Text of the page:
Visiting Spanish veteran journalist Alfonso Armada cautioned journalists against too much dependence…
Alice Sun Cua, a perennial Manila Critics’ Circle awardee, is that rare creature. She is a physician (obstetrics-gynecology is her specialty at San Juan de Dios Hospital) by day and a literary writer and now a translator during her free hours.
The Santo Niño de Cebu Publishing House recently launched its first title, and the good doctor was their buena mano. It published her translation of contemporary Spanish novelist Carmen Laforet’s novel Nada in Hiligaynon.
She said of the Visayan language and why she embarked on the self-motivated project: “To encourage more readers in our regional language is one of the tasks of this translation. Hiligaynon is spoken by more than seven million people in the Visayas: in Iloilo and Negros Occidental and also in Cotabato City and Davao City. Migrants speak it, too, wherever they are found. Bringing this Spanish contemporary classic closer to Hiligaynon speakers is a joyous undertaking, knowing that one has somehow bridged the language gap between the two languages. I hope this translation will hold a bright light to Laforet’s novel, especially because it has so many ‘shadowed’ corners, literally and figuratively, that the word la tiniebla or ‘the dark’ may well describe it. Hopefully with this translation, more readers can appreciate her works, and enjoy the story. Perhaps this will be the start of a desire in them to learn Spanish so they can read not only this novel but also other classic and contemporary literary works, in the original Spanish. Learning another language means broadening our horizons, opening ourselves to a different world, to an exciting new universe.”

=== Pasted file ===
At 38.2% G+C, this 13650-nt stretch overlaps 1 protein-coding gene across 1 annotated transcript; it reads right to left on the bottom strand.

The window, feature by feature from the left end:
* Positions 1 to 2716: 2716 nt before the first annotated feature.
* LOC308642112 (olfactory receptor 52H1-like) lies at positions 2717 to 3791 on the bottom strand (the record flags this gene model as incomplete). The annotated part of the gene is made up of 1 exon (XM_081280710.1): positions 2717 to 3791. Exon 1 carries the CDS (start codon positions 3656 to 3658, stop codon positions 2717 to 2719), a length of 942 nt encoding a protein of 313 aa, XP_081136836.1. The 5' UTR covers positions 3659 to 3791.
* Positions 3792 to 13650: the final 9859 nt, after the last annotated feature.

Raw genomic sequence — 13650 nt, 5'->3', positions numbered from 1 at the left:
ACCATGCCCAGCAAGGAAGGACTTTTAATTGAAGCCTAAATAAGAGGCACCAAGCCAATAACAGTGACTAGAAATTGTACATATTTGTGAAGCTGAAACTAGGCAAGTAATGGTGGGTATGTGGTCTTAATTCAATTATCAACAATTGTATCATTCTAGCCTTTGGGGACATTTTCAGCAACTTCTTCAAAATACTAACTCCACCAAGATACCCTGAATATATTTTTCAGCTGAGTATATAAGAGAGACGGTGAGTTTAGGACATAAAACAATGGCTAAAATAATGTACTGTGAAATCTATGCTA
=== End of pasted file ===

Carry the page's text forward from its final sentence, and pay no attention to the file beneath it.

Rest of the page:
She was in Spain when she stumbled upon the novel. She recalled, “In one of my visits to the bookstore Casa del Libro along Gran Via in Madrid, I chanced upon a book entitled Nada by Laforet. I was in the intermediate level of my Spanish classes at the Instituto Cervantes de Manila then, but the first few pages that I browsed through surprised me. There were some new words, some strange conjugations, but I could understand the beginning of the story. It grabbed me by the throat. I was hooked. I brought the book home. But because I read very slowly, it took me almost six months to finish the novel, marvelling at the twists and turns of the life of the protagonist Andrea. The manner of living during immediate post-war Barcelona, described in minute details in the book, was an eye-opener for me.”